The Storm eBike is an electric bicycle which can be purchased for as little as $500 (until February 6). The Indiegogo page claims it can achieve a top speed of 32 km/h (20 MPH) using its 380-watt direct-drive motor technology. These performance statistics sound feasible, but note that the MSRP is $1,300, so the eBike is squarely within the price range of other eBikes that travel up to 20 mph, not a fraction of their cost like the campaign page said.
To cut the cost of the eBike, they omitted regenerative braking from the design, and didn’t use expensive materials like aluminium or carbon fibre commonly used to reduce weight. Instead, they made it out of steel. While this is touted as a low-cost electric bicycle, it isn’t entirely a bare-bones product. It has a compact, easily swappable battery pack, wide wheels to enhance stability, and it can travel 30-50 miles (48-80 km) per charge. The direct-drive motor design is good for the consumer because it is mechanically simple and cheaper to maintain.
Despite the fact that the chassis is made of steel — A metal known for its weight, it still only weighs 45 pounds. It can recharge in 90 minutes, which is on par with the charge time of most battery-powered devices. Charge time may seem like only a convenience issue, but it is much more important than that. For trips outside of its range, the user would have to wait 90 minutes for it to charge, which is too long. This is why electric vehicle range is such a big issue, and gas-powered vehicle range is not. Gasoline-powered vehicles can be refilled quickly, and most electric vehicles cannot.
To be fair, most electric vehicles’ range far exceed the average commute (despite limited battery technology), but for those that go on unusually long trips regularly, this is an issue. The perceived range of gas-powered vehicles is virtually unlimited because they can recharge quickly and keep going, while the perceived range of electric vehicles is their range per charge, because charging takes too long. Various forms of fast-charging battery technology have been invented and proven to work. However, commercialization requires a great deal of time and money.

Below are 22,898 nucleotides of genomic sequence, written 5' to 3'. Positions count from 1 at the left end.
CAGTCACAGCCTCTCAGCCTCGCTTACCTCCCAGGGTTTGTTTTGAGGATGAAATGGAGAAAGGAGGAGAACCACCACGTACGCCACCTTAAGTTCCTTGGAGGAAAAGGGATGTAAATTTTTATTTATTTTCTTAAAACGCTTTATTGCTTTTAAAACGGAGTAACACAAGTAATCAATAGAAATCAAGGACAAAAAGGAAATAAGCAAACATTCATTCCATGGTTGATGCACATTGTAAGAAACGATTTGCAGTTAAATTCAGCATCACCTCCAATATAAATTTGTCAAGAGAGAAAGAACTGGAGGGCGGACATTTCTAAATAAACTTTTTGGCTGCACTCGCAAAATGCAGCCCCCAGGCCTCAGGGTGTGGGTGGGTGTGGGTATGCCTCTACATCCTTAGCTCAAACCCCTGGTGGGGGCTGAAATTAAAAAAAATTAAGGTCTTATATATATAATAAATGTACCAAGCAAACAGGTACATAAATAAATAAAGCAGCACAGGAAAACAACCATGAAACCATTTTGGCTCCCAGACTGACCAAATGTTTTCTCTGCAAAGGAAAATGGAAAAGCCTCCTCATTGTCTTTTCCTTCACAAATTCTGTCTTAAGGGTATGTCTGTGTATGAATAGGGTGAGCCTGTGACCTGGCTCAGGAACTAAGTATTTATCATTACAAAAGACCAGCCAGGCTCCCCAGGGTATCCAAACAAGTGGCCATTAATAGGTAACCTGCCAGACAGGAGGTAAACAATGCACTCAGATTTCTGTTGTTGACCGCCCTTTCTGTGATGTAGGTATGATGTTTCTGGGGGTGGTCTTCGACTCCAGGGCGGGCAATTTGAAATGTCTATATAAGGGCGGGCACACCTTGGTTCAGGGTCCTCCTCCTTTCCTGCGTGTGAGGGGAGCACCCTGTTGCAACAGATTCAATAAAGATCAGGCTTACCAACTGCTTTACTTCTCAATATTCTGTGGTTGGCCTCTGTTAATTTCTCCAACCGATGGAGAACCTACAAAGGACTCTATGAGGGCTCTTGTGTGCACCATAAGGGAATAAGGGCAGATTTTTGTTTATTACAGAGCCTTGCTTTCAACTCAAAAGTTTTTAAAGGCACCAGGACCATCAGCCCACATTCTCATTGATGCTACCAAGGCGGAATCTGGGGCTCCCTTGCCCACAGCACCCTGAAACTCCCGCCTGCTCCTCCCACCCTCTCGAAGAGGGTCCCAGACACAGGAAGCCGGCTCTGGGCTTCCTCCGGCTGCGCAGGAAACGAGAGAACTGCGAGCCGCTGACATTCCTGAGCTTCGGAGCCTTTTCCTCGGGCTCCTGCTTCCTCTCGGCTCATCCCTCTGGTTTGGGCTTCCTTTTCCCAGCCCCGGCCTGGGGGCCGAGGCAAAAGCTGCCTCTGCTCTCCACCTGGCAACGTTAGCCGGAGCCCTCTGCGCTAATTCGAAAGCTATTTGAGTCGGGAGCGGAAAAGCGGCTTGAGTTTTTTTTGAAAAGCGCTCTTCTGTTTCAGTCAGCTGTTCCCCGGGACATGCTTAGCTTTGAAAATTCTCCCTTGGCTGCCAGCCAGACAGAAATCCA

The Storm eBike campaign ends on March 3, 2015, and has already far exceeded its campaign goal of $75,000.
Personal mobility devices like electric bicycles can help to mitigate air pollution because they (with the exception of devices powered by two-stroke gasoline engines) tend to be smaller, lighter, and far more efficient. Electric bicycles can carry a couple of grocery bags, avoid parking, slip through narrow spaces on congested road, and more, but they must be left outside due to their size, and bike theft is a huge (and common) headache.
Smaller devices like the Boosted Boards can be carried anywhere and picked up easily to traverse obstacles like stairs and speed bumps. They don’t have to be left outside either. The user can just pick them up. These devices may be the ultimate personal mobility devices where portability is concerned, but they have no cargo room. What could the perfect personal mobility device be? Is there a perfect one? After all, everyone has their needs.
Time will tell, as the need to pick up your own cargo will decrease. One day, new drone technology will deliver your goods in a matter of minutes. There is a good chance that you could have your supermarket groceries (including perishables) at your door in only 30 minutes. You may not even need cargo room, making it easier to choose the smaller, lighter, cheaper, and more efficient personal mobility devices!
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Source: The Storm eBike Indiegogo page.